Achieve goals faster and adjust more nimbly with superior measurement and analytics.

If you can’t prove something, it didn’t happen—or, worse, you don’t get any credit for it. And if you don’t know why something happened, making it happen again is really tough. In your 2012 plan, determine tangible, collectable metrics for every tactic. Also, make sure you have a solid process for ensuring that each tactic is appropriately tagged and links back to your tracking system reliably.

You can also create a basic predictive model by mapping your marketing vehicles against your customer journeys. You can estimate how customers will move from vehicle to vehicle (based on industry benchmark data and/or your own historical data)—which also helps you identify likely leakage points throughout your integrated platform. This comes in handy in two ways. First, it helps you better determine optimal spending levels for each tactic based on the predicted movements. Second, it serves as a reference point for determining tactical effectiveness once actual data starts pouring in. If you adjust your predictive model based on actual results, you’ll have a much clearer idea of which tactics are working and which need to be tweaked and/or removed.

Get shoulder-to-shoulder with sales.

Sure, part of marketing’s role is to build great brands. But if you’re not helping directly move product in 2012, you may find yourself without a budget. Working closely with sales to align goals, objectives and performance metrics ensures that all oars are rowing in the same direction and makes it far easier to connect marketing initiatives to sales efforts.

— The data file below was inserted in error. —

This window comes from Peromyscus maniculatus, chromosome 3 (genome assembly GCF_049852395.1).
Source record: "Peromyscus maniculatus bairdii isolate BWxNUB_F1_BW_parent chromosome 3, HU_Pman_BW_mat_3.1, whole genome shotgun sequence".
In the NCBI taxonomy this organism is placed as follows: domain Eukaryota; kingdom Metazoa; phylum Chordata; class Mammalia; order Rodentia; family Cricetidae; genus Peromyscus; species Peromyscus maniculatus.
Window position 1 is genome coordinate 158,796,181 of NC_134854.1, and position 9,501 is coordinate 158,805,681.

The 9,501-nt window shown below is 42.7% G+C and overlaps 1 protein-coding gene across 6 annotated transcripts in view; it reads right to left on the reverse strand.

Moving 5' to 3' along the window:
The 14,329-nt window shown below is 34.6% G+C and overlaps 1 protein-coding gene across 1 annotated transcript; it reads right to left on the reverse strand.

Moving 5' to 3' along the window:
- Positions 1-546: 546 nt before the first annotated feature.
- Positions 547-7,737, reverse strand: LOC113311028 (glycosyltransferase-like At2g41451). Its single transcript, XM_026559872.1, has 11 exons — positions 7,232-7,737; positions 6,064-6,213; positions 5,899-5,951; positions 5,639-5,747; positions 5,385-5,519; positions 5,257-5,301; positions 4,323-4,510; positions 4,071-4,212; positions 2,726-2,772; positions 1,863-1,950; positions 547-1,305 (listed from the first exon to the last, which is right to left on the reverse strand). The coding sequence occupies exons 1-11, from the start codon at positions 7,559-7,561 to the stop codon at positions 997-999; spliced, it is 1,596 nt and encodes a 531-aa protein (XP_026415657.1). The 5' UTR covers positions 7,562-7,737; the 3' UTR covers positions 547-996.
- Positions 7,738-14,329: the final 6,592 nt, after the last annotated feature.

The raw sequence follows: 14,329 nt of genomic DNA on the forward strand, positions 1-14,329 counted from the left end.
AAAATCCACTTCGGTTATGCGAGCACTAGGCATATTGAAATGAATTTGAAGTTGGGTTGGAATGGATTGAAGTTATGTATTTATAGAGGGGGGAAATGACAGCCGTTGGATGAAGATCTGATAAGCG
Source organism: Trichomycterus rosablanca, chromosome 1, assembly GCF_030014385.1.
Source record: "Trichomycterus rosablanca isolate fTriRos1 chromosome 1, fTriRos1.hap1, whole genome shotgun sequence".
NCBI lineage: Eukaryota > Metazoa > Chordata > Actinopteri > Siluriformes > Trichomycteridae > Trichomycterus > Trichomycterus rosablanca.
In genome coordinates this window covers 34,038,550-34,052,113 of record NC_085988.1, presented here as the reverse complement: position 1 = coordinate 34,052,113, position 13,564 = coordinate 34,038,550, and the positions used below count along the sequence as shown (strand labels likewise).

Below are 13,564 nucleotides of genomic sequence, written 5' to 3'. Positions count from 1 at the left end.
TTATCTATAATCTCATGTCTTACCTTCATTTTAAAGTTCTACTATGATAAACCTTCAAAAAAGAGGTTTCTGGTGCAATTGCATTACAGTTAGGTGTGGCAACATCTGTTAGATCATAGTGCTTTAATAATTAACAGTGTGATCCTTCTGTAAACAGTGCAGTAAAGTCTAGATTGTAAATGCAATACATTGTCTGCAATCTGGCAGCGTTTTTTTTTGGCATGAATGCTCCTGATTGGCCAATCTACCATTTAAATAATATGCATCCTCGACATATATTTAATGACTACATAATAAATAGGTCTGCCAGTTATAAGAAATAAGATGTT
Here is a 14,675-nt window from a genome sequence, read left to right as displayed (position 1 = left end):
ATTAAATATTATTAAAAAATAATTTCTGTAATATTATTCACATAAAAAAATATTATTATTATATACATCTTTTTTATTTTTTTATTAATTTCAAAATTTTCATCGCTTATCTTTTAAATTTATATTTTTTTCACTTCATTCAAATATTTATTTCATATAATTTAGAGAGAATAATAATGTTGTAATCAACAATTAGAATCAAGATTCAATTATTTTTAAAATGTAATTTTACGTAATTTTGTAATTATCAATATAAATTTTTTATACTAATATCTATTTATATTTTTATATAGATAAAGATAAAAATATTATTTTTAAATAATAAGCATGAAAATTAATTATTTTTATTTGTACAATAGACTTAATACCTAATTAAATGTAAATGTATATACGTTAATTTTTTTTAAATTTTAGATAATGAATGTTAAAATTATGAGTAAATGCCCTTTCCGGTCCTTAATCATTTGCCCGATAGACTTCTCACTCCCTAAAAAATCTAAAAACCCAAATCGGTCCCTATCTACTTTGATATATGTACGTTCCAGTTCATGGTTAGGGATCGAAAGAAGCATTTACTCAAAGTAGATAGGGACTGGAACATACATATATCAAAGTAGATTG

To truly measure effectiveness, all elements of the marketing and sales funnels must be appropriately aligned. We’ve modified these traditional funnels into a consolidated funnel from the prospect’s perspective. This helps us connect marketing leads delivered to sales teams in a more fundamental way and measure the entire system. Closing the loop between marketing metrics and sales data helps both teams connect the dots and more quickly optimize platform elements to decrease prospect leakage and increase close rates. We’ll talk more about the funnel and how to apply it to your business in a future EMAbstract. The pertinent point here is that, in 2012, you must build a plan focused on helping more customers and prospects buy faster.

Optimize your existing customer relationships.

The beauty of the funnel-centric integrated marketing approach is that the same platform can serve both first-time prospects and existing customers. If you think of customer relationship management (CRM) as the process of re-engaging and re-nurturing customers to accelerate re-selling, cross-selling and up-selling, it’s easy to see how a single unified platform can work for all customers. The trick is making sure you’re leveraging your customer data to appropriately match the right products to the right people at the right times. So, when you’re creating your plan for 2012, be sure to include time and dollars for customer analytics. The results of your efforts will profitably inform all of your strategic and tactical initiatives.

2012 will be a bellwether year for many organizations. The money you invest in developing an integrated plan based on SMART goals, and helping more people buy faster, will pay huge dividends and help you accomplish great things with tighter budgets and increasingly nervous stakeholders.